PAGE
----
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Kate Seston Matthews

She was a pioneer in photography when women were a rarity in the profession. And, although she never set out to make a living taking pictures, her passion took her work places she never would have dreamed. “She” was Kate Matthews, and this is her story.

Kate Seston Matthews was born in New Albany, Indiana in 1870. One of eight children, her parents moved their family to Peewee Valley, Kentucky, near Louisville, in the late 1880s. Their 14-room estate was called Clovercroft, and Kate lived out her life there.

Kate Matthews, courtesy ULPAKate Matthews was introduced to photography by her brother-in-law when she was 16 but she was largely self-taught. Her father purchased her first camera shortly thereafter – a camera she used for the next 70 years.

Kate Matthews’ photographs appeared in ads and publications including Cosmopolitan, Vogue, The Ladies Home Journal and Good Housekeeping.

Yet, Miss Matthews is perhaps best known for photographing the real-life counterparts for characters in the famous "The Little Colonel" book series. Kate herself served as inspiration for the character “Miss Katherine Marks".

The citizens, lifestyle and landscape of her beloved Pewee Valley were Kate’s favorite subjects. She featured them on her personal Christmas cards and even created collectible “Little Colonel” postcards as church fundraisers. Kate Matthews died in 1956.

Fire destroyed Clovercroft shortly after her death, sending her papers and much of her work up in flames.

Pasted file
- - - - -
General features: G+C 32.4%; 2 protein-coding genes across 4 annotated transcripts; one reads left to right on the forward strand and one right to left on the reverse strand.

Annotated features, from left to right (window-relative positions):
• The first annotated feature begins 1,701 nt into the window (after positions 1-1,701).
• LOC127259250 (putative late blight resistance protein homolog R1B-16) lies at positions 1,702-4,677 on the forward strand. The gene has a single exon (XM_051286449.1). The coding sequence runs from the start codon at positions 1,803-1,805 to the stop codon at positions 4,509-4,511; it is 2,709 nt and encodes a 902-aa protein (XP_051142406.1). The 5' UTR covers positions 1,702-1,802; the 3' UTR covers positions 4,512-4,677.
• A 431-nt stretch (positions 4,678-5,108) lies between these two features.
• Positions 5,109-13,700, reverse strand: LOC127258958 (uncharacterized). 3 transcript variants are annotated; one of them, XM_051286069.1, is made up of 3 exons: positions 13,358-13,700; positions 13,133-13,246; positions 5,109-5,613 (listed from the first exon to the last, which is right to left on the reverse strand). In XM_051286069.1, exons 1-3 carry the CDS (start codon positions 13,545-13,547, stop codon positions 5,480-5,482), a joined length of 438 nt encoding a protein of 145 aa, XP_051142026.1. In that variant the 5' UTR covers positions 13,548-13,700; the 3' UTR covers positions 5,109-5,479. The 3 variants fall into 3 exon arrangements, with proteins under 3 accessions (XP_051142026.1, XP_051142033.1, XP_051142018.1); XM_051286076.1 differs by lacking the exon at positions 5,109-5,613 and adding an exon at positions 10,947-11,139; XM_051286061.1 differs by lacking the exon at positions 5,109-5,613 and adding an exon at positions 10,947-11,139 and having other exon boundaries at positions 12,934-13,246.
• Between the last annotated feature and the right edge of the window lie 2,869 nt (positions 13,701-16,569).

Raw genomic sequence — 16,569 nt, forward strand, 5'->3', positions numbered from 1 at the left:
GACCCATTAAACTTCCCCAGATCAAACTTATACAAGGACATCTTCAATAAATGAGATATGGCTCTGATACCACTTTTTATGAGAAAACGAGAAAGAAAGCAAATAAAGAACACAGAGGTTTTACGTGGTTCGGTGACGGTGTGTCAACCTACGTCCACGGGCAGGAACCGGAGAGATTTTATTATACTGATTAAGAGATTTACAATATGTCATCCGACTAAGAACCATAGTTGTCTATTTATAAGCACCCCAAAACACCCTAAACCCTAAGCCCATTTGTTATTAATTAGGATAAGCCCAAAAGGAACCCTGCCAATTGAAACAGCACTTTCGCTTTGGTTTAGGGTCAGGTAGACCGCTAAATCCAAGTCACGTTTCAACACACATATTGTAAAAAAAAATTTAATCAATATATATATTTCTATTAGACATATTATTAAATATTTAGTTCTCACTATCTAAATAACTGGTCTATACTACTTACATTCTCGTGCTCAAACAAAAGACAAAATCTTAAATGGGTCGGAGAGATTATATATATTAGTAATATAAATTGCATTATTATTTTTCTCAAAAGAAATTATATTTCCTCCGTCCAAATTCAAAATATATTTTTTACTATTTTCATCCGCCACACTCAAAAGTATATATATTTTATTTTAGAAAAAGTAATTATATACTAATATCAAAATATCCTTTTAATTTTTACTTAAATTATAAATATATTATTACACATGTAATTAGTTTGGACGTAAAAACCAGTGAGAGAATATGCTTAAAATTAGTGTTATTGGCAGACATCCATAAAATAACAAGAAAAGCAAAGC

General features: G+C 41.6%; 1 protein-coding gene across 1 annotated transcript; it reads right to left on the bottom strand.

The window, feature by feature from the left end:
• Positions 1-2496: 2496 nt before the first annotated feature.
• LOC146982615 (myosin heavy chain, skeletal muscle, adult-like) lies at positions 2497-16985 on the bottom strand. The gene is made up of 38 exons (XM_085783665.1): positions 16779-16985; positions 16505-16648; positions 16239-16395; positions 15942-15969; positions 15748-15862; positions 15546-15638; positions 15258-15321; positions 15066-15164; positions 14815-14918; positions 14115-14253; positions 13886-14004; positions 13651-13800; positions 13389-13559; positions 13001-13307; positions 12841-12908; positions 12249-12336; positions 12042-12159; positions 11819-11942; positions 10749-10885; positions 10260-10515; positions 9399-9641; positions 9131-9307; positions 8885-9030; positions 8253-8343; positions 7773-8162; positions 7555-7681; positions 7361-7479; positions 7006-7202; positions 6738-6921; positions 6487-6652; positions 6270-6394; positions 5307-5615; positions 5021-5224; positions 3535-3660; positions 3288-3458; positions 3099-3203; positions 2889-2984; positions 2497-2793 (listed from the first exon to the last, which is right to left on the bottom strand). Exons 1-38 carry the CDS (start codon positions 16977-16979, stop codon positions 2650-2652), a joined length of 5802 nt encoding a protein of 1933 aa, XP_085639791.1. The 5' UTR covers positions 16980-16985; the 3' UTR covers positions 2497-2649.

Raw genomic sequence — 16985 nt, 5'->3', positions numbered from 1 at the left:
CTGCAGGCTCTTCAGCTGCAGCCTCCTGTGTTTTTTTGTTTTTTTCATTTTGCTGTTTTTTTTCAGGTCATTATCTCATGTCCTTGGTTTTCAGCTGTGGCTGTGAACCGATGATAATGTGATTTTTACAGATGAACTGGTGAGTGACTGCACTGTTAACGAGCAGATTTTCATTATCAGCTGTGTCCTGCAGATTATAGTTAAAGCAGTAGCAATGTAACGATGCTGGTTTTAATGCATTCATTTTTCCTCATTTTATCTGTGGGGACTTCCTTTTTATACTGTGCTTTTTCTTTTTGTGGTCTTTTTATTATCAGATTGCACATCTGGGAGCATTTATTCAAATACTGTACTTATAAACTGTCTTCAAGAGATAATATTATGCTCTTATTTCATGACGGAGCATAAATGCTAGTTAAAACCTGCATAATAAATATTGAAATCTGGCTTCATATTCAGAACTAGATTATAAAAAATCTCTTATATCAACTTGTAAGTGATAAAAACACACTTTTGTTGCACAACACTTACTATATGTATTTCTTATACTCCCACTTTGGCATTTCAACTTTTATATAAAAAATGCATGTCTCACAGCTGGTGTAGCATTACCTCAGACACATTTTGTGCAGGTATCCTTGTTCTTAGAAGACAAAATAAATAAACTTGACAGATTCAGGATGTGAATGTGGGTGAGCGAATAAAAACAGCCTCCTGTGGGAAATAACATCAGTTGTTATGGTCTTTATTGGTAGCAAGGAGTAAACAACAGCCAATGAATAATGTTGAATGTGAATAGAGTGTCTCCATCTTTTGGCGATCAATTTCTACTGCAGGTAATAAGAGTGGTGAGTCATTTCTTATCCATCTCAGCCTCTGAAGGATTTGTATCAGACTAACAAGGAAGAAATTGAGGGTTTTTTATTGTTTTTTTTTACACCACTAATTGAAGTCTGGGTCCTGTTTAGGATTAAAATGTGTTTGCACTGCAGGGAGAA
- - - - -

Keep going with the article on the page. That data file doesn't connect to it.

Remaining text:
Kate Matthews, courtesy ULPAHowever, the University of Louisville’s Photographic Archives has worked to collect and catalog as much of her remaining work as possible. This Et Cetera presents just a sampling of their digital collection, which consists of more than 400 items - the largest repository of her work.

Ironically, Kate was a success despite permanent vision damage she contracted through whooping cough in infancy. Her work can be found in prestigious museums across the country.

Etc:

  • LittleColonel.com states that, in the early days, Kate used a cart and pony to get her and her equipment around Pewee Valley.
  • In 1895 Kate Matthews and local sculptor Enid Yandell were both featured in a Southern Magazine article celebrating young women artists.
  • According to a 1974 address (for the Oldham County Historical Society) by niece Lillian Fletcher Brackett, Kate Matthews’ studio was located on the third floor of Clovercroft.
  • Lillian Fletcher Brackett also said that Kate’s older brother, Gustavus, was a writer and editor of the Courier-Journal. Brackett's own husband, Charles Brackett, was a Hollywood producer. Celebrity seems to have run in the family!
  • Late in life, Miss Matthew began to paint in oils.
  • Most of Matthews’ photographs do not have titles.
  • Kate Matthews is represented in the permanent collections of the High Museum, the Whitney Museum of American Art, and the San Francisco Museum of Art, among others.
  • Much more on Kate Matthews and the Little Colonel Stories can be found at Little Colonel.com.

Our thanks to the University of Louisville Archives and Photographic Archives (ULPA) for the use of their images.

Similar "Louisville Life" stories:

Program 510
In this "Louisville Life", it's a howling good time with DJ Coyote Calhoun, we take a look around the unique Liberty Tattoo & Art Parlor and visit the Falls of the Ohio Interpretive Center. Dr. Blaine Hudson, dean of the University of Louisville's College of Arts and Sciences and Professor of Pan-African Studies is our in-studio guest. Plus, see what develops in Et Cetera, when we profile famed photographer Kate Seston Matthews. (#510)